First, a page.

Given:

Es = 30 volts

IT = 15 amps

The equivalent resistance of the circuit shown in figure 50 on the previous

page is smaller than either of the two resistors (R1, R2).

A point to

remember is that the equivalent resistance of a parallel circuit is always

less than the resistance of any branch.

Equivalent resistance can be found if you know the individual resistance

values and the source voltage. By calculating each branch current, adding

the branch currents to calculate total current, and dividing the source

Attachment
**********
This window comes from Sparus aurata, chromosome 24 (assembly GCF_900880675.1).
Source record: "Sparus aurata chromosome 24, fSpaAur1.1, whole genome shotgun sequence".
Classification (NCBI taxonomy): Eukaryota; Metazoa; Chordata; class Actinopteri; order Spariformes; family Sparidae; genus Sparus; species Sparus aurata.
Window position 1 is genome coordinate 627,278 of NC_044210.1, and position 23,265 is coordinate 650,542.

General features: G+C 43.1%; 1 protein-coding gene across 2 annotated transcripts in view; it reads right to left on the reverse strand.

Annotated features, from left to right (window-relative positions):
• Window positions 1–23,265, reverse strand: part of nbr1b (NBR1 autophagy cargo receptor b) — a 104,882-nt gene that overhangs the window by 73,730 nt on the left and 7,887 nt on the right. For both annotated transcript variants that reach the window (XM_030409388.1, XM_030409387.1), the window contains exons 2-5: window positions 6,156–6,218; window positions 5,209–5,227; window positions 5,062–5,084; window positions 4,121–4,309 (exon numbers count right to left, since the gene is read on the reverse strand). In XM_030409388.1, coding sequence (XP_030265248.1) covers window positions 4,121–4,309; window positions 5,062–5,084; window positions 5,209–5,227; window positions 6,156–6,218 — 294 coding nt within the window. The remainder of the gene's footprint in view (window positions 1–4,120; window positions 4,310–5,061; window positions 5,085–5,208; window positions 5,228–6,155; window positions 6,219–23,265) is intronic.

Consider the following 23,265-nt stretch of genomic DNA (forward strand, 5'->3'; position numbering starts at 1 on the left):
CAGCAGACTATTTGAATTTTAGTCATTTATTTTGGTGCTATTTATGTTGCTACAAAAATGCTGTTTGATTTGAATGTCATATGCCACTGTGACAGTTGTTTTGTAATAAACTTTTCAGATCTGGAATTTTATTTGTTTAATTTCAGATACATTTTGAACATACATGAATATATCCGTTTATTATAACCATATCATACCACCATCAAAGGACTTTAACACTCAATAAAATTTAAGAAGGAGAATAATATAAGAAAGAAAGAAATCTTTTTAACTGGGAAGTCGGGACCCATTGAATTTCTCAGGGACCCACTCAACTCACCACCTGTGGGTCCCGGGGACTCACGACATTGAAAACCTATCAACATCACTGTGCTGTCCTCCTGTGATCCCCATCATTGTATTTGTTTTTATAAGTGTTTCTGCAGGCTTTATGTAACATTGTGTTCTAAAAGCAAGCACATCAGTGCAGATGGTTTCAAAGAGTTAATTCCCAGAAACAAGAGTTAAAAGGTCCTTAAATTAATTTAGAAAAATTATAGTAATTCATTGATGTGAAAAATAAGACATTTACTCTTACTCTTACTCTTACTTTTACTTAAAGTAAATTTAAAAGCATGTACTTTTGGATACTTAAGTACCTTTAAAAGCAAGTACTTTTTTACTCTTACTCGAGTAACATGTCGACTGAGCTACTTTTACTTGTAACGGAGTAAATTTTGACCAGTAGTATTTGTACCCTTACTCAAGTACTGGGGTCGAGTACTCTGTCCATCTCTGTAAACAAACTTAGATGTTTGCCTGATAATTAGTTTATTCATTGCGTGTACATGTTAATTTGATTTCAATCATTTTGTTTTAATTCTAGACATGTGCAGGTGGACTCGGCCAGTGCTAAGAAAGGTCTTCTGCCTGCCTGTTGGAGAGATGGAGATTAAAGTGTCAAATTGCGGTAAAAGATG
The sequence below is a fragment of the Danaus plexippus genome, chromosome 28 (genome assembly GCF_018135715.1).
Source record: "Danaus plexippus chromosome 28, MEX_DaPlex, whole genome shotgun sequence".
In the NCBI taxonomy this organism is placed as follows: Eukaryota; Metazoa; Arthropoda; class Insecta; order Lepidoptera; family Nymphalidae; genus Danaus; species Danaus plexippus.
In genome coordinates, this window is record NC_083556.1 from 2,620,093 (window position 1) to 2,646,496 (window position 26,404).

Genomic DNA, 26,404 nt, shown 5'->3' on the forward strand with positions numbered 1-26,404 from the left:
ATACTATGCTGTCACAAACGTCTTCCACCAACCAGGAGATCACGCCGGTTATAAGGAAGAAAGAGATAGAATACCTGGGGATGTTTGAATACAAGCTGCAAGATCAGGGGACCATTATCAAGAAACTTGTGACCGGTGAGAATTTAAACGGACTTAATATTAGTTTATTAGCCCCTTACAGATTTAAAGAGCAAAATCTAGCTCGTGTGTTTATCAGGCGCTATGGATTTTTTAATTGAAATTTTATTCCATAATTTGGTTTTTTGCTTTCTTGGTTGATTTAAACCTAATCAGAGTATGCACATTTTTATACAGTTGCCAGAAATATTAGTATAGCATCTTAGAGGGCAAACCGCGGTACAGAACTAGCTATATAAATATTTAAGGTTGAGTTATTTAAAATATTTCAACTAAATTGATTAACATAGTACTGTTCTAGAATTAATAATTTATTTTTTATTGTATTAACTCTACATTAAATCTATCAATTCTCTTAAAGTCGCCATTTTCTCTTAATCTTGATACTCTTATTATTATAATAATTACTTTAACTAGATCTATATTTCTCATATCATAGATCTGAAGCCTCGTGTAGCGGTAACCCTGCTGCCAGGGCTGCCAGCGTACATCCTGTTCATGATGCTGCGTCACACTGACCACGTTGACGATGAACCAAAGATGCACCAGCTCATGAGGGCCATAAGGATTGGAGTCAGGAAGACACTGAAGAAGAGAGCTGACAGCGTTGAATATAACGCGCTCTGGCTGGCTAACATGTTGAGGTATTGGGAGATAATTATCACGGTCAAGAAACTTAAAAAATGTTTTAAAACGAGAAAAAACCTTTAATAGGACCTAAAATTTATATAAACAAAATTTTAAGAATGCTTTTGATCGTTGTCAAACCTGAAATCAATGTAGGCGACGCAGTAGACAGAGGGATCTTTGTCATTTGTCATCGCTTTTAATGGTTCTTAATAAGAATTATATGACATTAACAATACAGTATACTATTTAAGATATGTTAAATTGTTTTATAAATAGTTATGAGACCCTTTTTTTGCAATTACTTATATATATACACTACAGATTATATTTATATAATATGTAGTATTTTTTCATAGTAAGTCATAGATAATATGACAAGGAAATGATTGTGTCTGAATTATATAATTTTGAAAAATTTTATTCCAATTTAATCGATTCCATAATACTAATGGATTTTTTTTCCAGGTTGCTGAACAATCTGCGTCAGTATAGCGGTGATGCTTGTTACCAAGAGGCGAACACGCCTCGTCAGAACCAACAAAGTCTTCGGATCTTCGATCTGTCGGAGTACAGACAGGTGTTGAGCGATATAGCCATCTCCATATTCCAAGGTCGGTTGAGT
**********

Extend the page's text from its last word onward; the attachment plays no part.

voltage by the total current, the total can be found. This method, while

effective, is somewhat lengthy.

A quicker method of finding equivalent

resistance is to use the general formula for resistors in parallel:

If you apply the general formula to the circuit shown in figure 50, you will

get the same value for equivalent resistance (2 Ohms) as was obtained in the

previous calculation that used source voltage and total current.

Given:

R1 = 3 Ohms

R2 = 6 Ohms

Integrated Publishing, Inc. |